Mike Schultz saw horrific history with his own eyes and lived to tell about it.
The World War II veteran turned college professor, who built a new community of friends and took up new passions upon retirement in Santa Fe, died earlier this month. He was 94.
“He was never fond of authority,” Schultz’s son, Richard Schultz, said. “He had a bumper sticker for a while, which was a scientific version of that sentiment. It said ‘Subvert the Dominant Paradigm.’ ”
Schultz was born in Philadelphia in 1926 and grew up spending the summer on the beaches and boardwalks of Atlantic City, N.J. He was drafted into the U.S. Army shortly after graduating high school and soon found himself in France, marching into Germany with 60 to 100 pounds of weaponry, ammunition and water cans on his back.
In a 2015 interview with The New Mexican, he recalled his unit coming across a recently liberated concentration camp in the spring of 1945.
“What chocolate I had, I gave up. What soap I had, I gave up. What cigarettes I had, I gave up,” he said. “All I wanted to do was to make them better.”
His son said he never bought German-made products for the rest of his life. After the war, Schultz graduated from Temple University through the GI Bill in 1950. There, he met his wife Beatrice.
Schultz earned a doctorate in speech pathology and audiology from the University of Iowa while Beatrice, who died in 2014, earned a doctorate in speech communication.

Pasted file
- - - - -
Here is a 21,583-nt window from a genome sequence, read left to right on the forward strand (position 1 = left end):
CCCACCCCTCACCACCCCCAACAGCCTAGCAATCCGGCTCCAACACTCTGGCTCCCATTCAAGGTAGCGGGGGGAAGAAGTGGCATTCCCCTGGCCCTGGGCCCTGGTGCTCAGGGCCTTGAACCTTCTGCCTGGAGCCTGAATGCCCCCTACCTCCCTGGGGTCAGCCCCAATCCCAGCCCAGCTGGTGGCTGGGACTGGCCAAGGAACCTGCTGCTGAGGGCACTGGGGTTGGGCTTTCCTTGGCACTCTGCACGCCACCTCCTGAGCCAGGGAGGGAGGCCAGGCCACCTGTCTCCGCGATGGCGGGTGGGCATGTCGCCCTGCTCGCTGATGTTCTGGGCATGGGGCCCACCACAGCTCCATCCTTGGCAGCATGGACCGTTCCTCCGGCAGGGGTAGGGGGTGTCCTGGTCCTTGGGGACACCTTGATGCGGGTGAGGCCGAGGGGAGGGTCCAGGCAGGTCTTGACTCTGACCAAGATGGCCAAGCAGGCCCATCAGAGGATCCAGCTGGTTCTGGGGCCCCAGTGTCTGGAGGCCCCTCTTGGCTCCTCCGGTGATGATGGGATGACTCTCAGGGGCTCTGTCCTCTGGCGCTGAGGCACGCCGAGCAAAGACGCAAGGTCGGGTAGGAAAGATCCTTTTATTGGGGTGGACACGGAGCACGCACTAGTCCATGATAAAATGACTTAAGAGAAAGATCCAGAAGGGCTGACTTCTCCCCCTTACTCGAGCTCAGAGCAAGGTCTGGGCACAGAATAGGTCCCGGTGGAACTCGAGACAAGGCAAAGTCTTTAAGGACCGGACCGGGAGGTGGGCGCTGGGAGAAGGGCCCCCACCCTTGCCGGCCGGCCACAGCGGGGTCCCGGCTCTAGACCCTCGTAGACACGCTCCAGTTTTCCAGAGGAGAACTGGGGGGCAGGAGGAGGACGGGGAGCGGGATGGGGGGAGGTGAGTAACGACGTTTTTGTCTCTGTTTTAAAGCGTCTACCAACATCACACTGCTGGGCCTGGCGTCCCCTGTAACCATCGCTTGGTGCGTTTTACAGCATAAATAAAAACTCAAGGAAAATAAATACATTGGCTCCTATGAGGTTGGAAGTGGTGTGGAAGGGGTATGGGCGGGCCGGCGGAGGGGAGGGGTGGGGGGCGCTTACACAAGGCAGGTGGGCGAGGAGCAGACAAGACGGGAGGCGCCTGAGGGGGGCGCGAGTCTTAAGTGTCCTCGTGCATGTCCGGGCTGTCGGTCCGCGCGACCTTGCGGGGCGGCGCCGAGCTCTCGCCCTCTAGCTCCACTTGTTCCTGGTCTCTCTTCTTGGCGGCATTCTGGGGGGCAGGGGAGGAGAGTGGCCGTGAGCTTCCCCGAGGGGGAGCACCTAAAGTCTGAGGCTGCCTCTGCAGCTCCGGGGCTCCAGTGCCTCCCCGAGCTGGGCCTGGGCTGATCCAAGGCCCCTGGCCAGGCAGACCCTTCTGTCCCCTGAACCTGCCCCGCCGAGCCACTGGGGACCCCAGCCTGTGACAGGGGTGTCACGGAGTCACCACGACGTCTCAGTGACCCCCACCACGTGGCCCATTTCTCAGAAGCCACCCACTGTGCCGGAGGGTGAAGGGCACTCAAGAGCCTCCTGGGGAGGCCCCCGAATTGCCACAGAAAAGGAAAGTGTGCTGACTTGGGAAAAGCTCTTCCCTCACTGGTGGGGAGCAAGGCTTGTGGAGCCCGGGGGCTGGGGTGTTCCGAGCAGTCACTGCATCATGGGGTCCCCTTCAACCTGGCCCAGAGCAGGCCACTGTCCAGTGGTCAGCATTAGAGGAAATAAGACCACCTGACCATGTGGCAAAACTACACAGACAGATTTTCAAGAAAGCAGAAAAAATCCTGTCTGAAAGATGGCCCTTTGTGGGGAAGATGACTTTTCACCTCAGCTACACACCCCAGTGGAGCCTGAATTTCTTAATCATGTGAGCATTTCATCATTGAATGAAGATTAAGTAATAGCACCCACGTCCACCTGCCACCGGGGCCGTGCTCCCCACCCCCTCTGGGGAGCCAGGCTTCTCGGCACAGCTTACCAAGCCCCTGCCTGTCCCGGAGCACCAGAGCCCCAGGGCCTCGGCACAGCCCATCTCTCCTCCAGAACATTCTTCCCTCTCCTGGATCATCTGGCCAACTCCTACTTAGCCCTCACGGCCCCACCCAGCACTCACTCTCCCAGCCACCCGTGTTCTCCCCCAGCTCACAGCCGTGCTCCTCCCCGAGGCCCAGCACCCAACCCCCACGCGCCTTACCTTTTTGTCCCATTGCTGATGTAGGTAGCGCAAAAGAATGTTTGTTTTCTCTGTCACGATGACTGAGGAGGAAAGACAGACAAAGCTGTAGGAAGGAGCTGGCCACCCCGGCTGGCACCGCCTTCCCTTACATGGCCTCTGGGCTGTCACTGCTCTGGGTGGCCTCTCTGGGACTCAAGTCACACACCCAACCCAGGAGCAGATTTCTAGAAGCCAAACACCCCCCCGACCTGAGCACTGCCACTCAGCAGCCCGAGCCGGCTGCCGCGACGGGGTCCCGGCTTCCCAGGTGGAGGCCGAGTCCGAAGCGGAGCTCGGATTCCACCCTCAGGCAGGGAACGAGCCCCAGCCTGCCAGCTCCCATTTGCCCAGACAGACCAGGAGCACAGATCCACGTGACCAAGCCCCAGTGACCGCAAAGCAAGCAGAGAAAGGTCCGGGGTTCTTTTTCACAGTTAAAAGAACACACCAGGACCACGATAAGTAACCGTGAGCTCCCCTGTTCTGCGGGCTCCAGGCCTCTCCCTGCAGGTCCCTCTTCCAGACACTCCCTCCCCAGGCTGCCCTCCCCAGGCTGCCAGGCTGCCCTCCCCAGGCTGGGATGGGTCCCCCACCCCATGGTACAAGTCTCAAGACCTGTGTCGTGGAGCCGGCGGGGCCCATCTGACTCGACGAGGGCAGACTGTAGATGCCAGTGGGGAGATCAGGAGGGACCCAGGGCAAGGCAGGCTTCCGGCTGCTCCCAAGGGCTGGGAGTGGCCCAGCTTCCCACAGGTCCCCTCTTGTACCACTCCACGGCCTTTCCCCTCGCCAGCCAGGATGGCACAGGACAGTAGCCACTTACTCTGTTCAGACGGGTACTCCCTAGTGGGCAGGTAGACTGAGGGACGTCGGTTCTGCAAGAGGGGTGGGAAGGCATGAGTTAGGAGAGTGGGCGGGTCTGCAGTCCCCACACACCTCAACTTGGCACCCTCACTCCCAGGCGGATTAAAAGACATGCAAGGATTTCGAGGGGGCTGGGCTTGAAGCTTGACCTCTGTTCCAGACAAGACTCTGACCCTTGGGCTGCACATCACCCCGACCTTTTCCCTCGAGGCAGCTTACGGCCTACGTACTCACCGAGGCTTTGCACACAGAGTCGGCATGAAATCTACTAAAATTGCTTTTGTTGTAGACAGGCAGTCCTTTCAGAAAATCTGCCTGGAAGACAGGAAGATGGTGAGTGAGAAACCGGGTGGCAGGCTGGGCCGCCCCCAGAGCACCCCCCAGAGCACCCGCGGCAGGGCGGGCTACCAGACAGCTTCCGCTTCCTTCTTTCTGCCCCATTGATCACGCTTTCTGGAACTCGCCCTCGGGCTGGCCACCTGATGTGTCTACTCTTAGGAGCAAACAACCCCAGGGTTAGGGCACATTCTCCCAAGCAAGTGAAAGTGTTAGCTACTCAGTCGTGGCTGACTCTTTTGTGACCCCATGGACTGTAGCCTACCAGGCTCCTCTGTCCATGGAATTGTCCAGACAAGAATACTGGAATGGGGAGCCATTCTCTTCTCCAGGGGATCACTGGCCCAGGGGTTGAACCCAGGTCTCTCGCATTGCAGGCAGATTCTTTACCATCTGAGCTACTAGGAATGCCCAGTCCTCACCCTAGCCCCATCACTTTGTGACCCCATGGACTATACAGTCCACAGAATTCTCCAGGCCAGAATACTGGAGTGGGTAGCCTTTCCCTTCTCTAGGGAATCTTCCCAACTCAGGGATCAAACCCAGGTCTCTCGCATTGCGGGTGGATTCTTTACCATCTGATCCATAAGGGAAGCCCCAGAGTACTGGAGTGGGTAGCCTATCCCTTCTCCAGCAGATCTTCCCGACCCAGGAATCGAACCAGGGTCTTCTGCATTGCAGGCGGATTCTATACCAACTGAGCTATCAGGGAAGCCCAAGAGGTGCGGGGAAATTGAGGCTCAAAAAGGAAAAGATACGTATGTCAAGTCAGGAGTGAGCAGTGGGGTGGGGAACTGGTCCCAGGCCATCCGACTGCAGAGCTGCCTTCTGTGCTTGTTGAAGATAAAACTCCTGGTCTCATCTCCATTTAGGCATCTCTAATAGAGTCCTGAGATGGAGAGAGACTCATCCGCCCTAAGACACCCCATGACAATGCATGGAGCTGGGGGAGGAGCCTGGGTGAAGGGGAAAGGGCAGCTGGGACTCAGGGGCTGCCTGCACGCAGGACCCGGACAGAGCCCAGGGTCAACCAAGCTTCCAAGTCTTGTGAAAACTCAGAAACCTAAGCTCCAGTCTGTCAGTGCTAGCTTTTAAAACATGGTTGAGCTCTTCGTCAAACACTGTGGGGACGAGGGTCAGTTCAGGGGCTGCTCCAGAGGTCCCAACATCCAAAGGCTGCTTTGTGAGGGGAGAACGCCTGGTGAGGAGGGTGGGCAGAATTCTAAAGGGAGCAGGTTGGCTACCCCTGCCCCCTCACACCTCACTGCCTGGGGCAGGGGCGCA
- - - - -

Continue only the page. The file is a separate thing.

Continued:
“She studied the social side of speech compared to his physiological side,” Richard Shultz said.
The elder Shultz taught speech and hearing and supervised research laboratories at a handful of universities before working as director of hearing and speech for the Boston Children’s Hospital from 1972-85. His life’s work was helping children with disabilities talk and listen while researching how the brain processes speech. Raising four kids, he always organized summer vacations in Atlantic City.
In 1992, the couple retired to Santa Fe, and Schultz read a few books at a time, took long walks downtown and picked up woodworking, even modifying a table to wrap around the bathroom sink.
For most of his life, friends and family said Schultz didn’t speak of his experiences in World War II until opening up through therapy and groups of close friends late in life.
Around 2000, he helped organize a weekly Tuesday night men’s club to discuss life before dinner and drinks. Schultz favored bourbon.
“When he finally got up to speak about his military service, it was a real breakthrough for him to be able to do that,” his friend Al Schwartz said. “That’s what the group was about and why he was such a support of creating and maintaining it. As much as Mike contributed to the men’s group, that’s as much as Mike received from the group as well.”
In his workshop, Schultz worked to perfect crafting wooden rocking chairs. It took a dozen tries to finish one good enough for his wife before he moved on to making them for himself and his kids. They’re all still rocking.
“They’re all slightly different. He made some to rock further back or they feel different on your back,” his son said. “We have one at our house. My brother has one, and my two sisters have them. There are a couple of others out there with friends and relatives.”